Over a month ago, Railway Minister Sadananda Gowda selected an Indian Railway Personnel Service officer to head the crucial ‘Confidential’ branch of the Railway Board. Despite a written order, however, the rail bureaucracy did not move, and the post remains vacant.
The months in office of the first Railway Minister of the Narendra Modi government is replete with instances of the ever-smiling, “nice man” Gowda not being able to assert himself. Several Railway officials said this could never have been said about Gowda’s predecessors Lalu Prasad or Mamata Banerjee.
The Railways are big in Modi’s scheme of things. The PM has given the Railways a list of 30-odd tasks needed to be performed for an overall turnaround. The PMO monitors progress monthly. A majority of these have made no tangible progress.
At the meeting on connectivity-related infrastructure targets convened by the PM last week, the Railways got a tongue-lashing as things did not seem to have moved as desired, sources said.
Gowda did, in fact, try. He called meetings of the entire Railway Board to review PM-monitored projects regularly. One of these meetings took place on a national holiday last week. He also invoked the Swachh Bharat campaign wherever he could.
But things did not move. Devoid of any big idea to lead the ministry that has the biggest people connect, Gowda was increasingly being seen as someone out of his depth, unable to get work done.
Suresh Prabhu, a man with a big reformist reputation and enjoying Modi’s trust, is expected to be a tactful leader who will be able to galvanise the Railways bureaucracy, be more in sync with the deliverables and outside-the-box ideas the PMO is interested in, and overall be a more impressive “brand ambassador” for the Railways.
Prabhu was quick off the blocks on Sunday: tweeting, within minutes of the portfolios being announced, “Railways could be the engine of growth if driven properly. Now in the drivers seat”, and “All those who work for the Railways must work towards realising Honourable PM’s dream”.
By contrast, Gowda’s official handle continued to describe him as “Minister for Railways”, his last tweet having been on November 8, wishing L K Advani a happy birthday.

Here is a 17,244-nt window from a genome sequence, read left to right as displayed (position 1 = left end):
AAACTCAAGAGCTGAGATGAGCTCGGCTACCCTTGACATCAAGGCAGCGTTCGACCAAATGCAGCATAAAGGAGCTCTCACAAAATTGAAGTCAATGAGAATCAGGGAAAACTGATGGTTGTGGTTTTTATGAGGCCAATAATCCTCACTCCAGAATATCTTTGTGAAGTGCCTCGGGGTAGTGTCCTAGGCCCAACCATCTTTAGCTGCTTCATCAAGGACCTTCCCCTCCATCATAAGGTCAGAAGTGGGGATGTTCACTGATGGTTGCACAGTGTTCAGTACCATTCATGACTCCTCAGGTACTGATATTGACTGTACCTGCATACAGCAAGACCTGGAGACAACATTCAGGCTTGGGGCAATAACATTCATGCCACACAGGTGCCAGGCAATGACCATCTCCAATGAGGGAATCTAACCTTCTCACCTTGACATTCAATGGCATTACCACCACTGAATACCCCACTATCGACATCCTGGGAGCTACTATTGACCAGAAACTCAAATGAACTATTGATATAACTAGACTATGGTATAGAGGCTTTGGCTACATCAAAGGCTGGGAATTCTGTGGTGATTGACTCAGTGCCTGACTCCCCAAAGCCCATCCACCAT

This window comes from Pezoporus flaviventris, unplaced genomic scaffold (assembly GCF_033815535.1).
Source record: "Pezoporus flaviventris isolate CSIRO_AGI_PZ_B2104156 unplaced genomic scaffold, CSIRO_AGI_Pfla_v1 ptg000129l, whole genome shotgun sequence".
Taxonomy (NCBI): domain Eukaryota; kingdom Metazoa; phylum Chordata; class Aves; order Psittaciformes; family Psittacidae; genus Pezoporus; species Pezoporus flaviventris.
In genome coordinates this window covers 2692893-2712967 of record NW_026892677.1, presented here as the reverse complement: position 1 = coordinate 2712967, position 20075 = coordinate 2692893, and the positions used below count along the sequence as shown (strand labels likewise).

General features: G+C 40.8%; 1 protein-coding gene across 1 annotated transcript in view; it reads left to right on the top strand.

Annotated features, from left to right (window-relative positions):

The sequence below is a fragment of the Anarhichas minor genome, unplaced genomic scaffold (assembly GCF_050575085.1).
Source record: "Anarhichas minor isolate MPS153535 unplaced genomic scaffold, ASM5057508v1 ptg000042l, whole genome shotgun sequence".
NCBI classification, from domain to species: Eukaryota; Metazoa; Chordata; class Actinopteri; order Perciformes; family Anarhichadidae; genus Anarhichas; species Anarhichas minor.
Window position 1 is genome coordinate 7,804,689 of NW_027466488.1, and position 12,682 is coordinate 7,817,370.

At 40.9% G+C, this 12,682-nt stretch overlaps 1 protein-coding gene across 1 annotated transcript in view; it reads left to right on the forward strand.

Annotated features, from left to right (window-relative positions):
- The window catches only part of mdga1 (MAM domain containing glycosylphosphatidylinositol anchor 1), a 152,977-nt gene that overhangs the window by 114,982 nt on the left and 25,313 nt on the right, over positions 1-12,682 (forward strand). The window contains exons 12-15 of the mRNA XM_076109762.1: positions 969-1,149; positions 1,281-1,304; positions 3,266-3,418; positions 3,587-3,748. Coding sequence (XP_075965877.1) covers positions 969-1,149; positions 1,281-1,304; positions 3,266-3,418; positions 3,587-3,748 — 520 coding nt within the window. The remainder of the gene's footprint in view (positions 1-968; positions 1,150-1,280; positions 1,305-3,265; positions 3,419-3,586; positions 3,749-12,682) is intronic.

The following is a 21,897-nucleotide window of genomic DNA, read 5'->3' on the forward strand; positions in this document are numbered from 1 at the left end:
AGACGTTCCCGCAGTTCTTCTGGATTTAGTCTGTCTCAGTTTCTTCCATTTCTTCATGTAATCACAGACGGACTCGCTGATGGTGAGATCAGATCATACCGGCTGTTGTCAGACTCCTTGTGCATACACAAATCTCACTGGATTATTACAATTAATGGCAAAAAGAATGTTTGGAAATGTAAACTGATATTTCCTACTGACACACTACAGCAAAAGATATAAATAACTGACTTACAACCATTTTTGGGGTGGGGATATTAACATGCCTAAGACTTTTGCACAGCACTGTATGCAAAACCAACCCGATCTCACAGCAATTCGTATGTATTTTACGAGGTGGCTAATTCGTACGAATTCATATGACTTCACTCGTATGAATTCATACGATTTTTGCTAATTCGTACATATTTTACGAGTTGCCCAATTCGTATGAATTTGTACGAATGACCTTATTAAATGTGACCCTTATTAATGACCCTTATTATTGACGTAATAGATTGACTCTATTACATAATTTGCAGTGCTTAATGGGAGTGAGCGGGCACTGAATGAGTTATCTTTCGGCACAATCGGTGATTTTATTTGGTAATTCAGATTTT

Gowda failed to find a way to untangle the knot of big infra projects like the locomotive factories in Madhepura and Marhaura, to bring out a roadmap for FDI in Railways, and to show progress in apparently simpler tasks like making Wifi available on trains and stations — something the PMO has been wanting since June.
Officials said the former Karnataka chief minister was also overwhelmed by the complex ways of the Rail Bhavan bureaucracy. For the past four months, the ministry’s proposal to fill posts of seven general managers across India has been getting rejected by the PM-led Appointments Committee of the Cabinet, which has been finding faults with the file. The ACC has recently given scathing remarks on the way the Railways has been handling high-level appointments. Gowda’s contribution to the Railway Board bureaucracy — a post of Director (New Initiatives and Projects) — has no power to get work done.
Arvind Gupta, appointed by Modi as an Adviser to the Minister for Railways, has become less and less visible at Rail Bhavan over the past few months. Sources said this was one indication that Gowda was going out of sync with his leadership as far as running the ministry was concerned.
Gowda’s lacklustre performance in steering an amendment to the Railway Act in the Lok Sabha, which led to even allies joining the opposition to criticize the government, and forced the government to refer the Bill to the Standing Committee, did not go unnoticed in the party leadership, sources said.